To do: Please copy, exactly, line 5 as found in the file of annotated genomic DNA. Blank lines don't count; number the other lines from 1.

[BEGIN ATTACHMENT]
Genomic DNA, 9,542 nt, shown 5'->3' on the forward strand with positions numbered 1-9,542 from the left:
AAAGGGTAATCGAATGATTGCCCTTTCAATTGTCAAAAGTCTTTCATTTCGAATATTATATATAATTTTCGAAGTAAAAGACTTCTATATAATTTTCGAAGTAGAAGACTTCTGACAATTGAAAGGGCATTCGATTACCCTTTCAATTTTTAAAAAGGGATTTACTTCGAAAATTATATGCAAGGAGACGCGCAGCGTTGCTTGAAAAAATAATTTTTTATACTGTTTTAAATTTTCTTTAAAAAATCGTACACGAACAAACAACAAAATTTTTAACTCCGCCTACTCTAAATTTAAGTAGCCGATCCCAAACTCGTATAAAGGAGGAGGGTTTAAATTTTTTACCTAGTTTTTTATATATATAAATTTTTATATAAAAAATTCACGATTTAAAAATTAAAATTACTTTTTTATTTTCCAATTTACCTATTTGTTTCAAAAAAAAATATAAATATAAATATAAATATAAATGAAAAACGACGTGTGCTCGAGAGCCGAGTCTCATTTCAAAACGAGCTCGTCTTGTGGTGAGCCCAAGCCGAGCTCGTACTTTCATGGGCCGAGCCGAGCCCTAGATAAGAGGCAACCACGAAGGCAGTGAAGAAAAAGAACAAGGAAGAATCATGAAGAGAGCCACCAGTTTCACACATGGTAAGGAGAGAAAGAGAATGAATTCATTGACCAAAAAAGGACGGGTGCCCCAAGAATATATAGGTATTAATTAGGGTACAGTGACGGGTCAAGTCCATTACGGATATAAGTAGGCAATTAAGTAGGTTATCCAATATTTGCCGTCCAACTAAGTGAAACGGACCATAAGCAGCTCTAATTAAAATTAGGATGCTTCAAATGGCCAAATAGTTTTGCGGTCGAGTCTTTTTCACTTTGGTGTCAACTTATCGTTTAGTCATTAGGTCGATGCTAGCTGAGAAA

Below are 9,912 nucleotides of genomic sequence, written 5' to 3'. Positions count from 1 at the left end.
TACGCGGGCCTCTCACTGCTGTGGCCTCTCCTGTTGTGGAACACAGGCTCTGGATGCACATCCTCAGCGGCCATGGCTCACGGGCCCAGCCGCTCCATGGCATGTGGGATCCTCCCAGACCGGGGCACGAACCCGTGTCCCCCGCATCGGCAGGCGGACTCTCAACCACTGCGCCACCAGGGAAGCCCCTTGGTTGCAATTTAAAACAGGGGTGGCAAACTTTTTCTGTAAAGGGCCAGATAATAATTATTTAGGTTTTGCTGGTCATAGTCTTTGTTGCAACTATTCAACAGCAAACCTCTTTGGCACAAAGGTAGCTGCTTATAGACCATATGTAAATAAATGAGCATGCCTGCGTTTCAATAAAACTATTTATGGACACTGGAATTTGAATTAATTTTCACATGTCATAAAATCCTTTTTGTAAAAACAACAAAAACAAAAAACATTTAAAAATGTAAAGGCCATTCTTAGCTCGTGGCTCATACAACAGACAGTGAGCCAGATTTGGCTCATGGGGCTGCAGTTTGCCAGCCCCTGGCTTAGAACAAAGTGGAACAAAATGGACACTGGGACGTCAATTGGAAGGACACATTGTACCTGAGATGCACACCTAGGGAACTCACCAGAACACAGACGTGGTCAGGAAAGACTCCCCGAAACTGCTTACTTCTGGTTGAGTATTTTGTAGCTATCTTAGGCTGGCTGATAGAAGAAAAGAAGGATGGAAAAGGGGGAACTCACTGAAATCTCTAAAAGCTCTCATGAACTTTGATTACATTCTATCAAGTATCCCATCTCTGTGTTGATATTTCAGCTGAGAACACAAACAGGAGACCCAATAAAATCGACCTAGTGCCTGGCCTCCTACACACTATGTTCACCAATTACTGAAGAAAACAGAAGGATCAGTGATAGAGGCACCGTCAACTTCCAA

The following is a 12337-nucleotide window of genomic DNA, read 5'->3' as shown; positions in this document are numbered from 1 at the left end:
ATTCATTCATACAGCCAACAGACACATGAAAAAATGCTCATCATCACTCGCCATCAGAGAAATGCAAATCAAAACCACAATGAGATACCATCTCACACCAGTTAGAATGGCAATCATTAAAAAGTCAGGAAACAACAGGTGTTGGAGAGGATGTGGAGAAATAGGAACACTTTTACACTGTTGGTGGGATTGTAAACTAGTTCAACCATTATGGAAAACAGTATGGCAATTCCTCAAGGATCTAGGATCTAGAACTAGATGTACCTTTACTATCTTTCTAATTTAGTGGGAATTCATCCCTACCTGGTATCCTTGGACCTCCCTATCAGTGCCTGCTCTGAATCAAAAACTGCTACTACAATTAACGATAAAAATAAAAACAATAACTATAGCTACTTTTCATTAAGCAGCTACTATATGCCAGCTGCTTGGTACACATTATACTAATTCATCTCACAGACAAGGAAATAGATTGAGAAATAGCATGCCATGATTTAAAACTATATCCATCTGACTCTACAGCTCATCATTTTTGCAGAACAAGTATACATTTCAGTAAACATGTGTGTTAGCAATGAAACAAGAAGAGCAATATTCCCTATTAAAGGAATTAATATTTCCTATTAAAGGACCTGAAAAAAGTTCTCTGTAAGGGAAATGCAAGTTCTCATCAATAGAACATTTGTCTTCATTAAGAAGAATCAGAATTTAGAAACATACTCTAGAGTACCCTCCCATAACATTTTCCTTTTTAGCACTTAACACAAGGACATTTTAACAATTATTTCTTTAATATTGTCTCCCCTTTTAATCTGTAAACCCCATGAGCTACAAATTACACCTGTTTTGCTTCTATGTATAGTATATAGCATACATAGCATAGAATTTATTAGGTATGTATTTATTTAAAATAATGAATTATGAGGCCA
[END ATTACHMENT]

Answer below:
The following is a 12337-nucleotide window of genomic DNA, read 5'->3' as shown; positions in this document are numbered from 1 at the left end: